Despite playing just two minutes in the series prior to Thursday night, Anderson knew he was walking into a battle.

“They hit us in Game 1. They were physical from the start,” said Anderson, who had six points and four rebounds during nine minutes of action in Game 3. “I try to take every opportunity that I’m given. Watching the game for the first two games from the bench, I kind of recognized that the physicality was real high. I just mentally prepared myself that if I go in I’ve got to hit first or they’re going to hit me.”

So is it safe to say Anderson is the Sixers’ new enforcer?

“Like in hockey? Nah,” he said. “I just play hard. I play hard and make sure I do whatever I can to help our team win. That’s all that really matters.”

Joel Embiid has trouble with mask, not Heat in Sixers' Game 3 win

Joel Embiid has trouble with mask, not Heat in Sixers' Game 3 win

BOX SCORE

MIAMI — "We're not here to make friends. We're here to win the series." 

With those two sentences, Joel Embiid made it known what he is all about in the playoffs.

The big man fought to return from an orbital fracture to help the Sixers win, and that’s exactly what he did in his first game since March 28. Embiid led the team with 23 points, seven rebounds, four assists, three blocks and a steal over 30 minutes in his NBA postseason debut … while wearing a mask with goggles (see story)

“I was excited,” Embiid said following the Sixers’ 128-108 victory Thursday in Game 3 (see observations). “Worked really hard for it. Promised the city that and made it happen. I was kind of sad that I couldn’t play in that first at home because we have a special connection. But I’m glad, came back today and we got a win.” 

Embiid sent a message — he is back, and not backing down. Sitting at the podium with a calm confidence, he talked about everything from his desire to return to in-game chippiness to defending his teammates. 

“I hate sitting out,” Embiid said. “I felt like it was time to come back, especially after watching how physical the game was, Game 2. I love this moment, I love being physical, I love attacking, I love contact.” 

Returning meant wearing a protective mask on his face. Though irksome in some ways, Embiid noted his game is too strong to be held back. 

“It was difficult,” Embiid said of the mask. “But to me it wasn’t really about getting used to it because at the end of the day, no matter how much it bothers me, I’ve still got to be a basketball player. If the shots aren’t falling and it gets foggy or I can’t see, there’s a lot of different stuff I can do, especially defensively because I feel like I’m the best defensive player in the league.”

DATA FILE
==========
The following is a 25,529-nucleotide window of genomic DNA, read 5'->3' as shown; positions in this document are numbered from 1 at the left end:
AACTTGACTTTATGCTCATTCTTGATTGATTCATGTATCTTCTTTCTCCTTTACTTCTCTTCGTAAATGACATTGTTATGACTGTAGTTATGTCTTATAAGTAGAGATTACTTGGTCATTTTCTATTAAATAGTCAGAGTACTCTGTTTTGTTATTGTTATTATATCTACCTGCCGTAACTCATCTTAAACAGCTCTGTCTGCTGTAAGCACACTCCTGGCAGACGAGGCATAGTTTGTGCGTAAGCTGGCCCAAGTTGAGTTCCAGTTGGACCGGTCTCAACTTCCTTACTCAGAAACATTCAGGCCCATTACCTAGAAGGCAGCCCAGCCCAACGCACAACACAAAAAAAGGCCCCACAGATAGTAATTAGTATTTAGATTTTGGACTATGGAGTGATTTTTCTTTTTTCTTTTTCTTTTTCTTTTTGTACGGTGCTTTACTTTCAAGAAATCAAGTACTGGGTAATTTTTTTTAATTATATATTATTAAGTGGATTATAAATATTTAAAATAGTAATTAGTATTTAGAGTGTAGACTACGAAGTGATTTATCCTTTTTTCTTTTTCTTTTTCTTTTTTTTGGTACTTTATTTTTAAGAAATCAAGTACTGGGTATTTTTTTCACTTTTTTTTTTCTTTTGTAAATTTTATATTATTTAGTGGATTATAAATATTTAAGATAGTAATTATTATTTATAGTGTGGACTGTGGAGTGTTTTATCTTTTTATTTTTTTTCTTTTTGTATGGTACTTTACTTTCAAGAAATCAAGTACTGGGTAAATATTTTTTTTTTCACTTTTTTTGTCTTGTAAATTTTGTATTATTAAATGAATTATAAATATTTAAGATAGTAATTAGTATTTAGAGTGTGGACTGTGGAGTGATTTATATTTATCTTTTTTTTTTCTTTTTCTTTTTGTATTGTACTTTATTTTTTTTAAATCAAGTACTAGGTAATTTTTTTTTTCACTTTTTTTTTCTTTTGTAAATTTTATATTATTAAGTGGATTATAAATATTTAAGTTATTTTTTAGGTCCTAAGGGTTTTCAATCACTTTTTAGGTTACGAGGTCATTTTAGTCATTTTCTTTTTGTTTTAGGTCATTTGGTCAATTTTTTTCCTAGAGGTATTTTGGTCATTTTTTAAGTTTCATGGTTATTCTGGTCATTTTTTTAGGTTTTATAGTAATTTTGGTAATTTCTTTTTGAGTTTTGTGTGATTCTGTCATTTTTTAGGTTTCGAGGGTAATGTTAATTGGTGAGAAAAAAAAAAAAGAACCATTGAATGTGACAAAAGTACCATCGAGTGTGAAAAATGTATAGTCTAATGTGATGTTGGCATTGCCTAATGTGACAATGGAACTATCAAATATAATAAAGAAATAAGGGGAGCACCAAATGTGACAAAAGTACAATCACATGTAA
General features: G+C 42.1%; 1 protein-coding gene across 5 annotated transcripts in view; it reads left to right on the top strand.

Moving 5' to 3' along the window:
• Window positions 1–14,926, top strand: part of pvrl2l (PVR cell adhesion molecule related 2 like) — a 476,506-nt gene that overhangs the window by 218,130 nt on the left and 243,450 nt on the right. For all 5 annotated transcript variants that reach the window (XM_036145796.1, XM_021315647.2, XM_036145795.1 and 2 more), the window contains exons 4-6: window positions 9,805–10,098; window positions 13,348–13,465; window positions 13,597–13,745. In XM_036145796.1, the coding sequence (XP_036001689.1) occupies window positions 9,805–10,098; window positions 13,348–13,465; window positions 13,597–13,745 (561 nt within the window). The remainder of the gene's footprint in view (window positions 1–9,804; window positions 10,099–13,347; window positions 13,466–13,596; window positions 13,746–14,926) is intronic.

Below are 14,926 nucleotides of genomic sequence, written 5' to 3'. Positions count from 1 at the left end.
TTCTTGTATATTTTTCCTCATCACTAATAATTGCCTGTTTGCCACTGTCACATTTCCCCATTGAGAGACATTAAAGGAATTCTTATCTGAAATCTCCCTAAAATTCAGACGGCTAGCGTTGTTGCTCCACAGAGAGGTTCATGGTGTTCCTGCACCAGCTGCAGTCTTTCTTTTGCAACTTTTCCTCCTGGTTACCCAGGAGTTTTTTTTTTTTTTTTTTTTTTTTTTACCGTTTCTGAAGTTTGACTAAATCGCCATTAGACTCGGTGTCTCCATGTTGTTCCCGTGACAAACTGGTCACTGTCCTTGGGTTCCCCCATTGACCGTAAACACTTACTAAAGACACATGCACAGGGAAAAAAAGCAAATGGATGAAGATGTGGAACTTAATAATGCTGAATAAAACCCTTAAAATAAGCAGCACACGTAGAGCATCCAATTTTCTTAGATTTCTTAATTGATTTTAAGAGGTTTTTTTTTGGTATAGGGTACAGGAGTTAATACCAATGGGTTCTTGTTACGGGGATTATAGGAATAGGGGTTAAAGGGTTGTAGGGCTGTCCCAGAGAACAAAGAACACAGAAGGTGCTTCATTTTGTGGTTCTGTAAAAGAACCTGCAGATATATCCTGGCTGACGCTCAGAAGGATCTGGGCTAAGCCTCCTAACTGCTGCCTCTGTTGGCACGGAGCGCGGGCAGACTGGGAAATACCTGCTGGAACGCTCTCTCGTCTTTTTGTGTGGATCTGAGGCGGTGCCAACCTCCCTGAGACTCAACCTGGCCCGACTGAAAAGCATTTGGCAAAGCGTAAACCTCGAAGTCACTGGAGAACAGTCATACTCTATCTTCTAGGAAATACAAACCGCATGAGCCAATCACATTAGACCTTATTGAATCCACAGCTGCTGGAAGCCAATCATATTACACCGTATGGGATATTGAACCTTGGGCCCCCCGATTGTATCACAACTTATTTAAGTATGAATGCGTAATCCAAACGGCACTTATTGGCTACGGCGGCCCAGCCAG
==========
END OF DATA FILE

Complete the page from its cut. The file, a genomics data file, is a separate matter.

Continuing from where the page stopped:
There was plenty of contact in Game 3, and his mask wasn’t safe from it either. At one point, Embiid’s goggles landed on the court. Justise Winslow stepped on them, downplaying it after the game. 

“He kept throwing it on the ground, so I don’t know if he didn’t like it or what,” Winslow said. “But I was talking to JoJo, we were smack talking, trash talking, going back and forth. No love lost.”

Embiid didn’t quite see the situation as “throwing it on the ground.” He added an extra punch to the end of his recount. 

“Justise stepped on it and tried to break it with his hands,” Embiid said. “But little do they know is that I have about 50 of them. So it’s going to take much more than that to get me out of the series. 

“I’m going to be a nightmare for them, too.” 

When the game was in hand, Embiid was eager to see the Sixers finish with as large a margin of victory as possible. He thought back to Game 2 when Goran Dragic scored a layup with 1.2 seconds to play, and how Jordan Clarkson had thrown a ball at Dario Saric for scoring similarly during the regular season in Cleveland. So on Thursday, Embiid wanted them to run up the scoreboard. 

“I wish I was there in that Game 2 because I was kind of pissed about it,” Embiid said. “It’s basketball. It’s always good to blow a team out. I think we were up 18 or 20. If you could get that lead up to 22, I think it’s good. I love blowing teams out. I like the fact that we did that.” 

There's less than 48 hours until the Heat will look to bounce back in Game 4 and even up the series. Embiid knows the Sixers are in for a battle. 

And he likes that. 

“Game 4, they’re going to try to do what they did at Game 2, come out and be really, really extra aggressive and try to punch us in the mouth,” Embiid said. “We’ve got to be ready for that and I’ll for sure be ready.”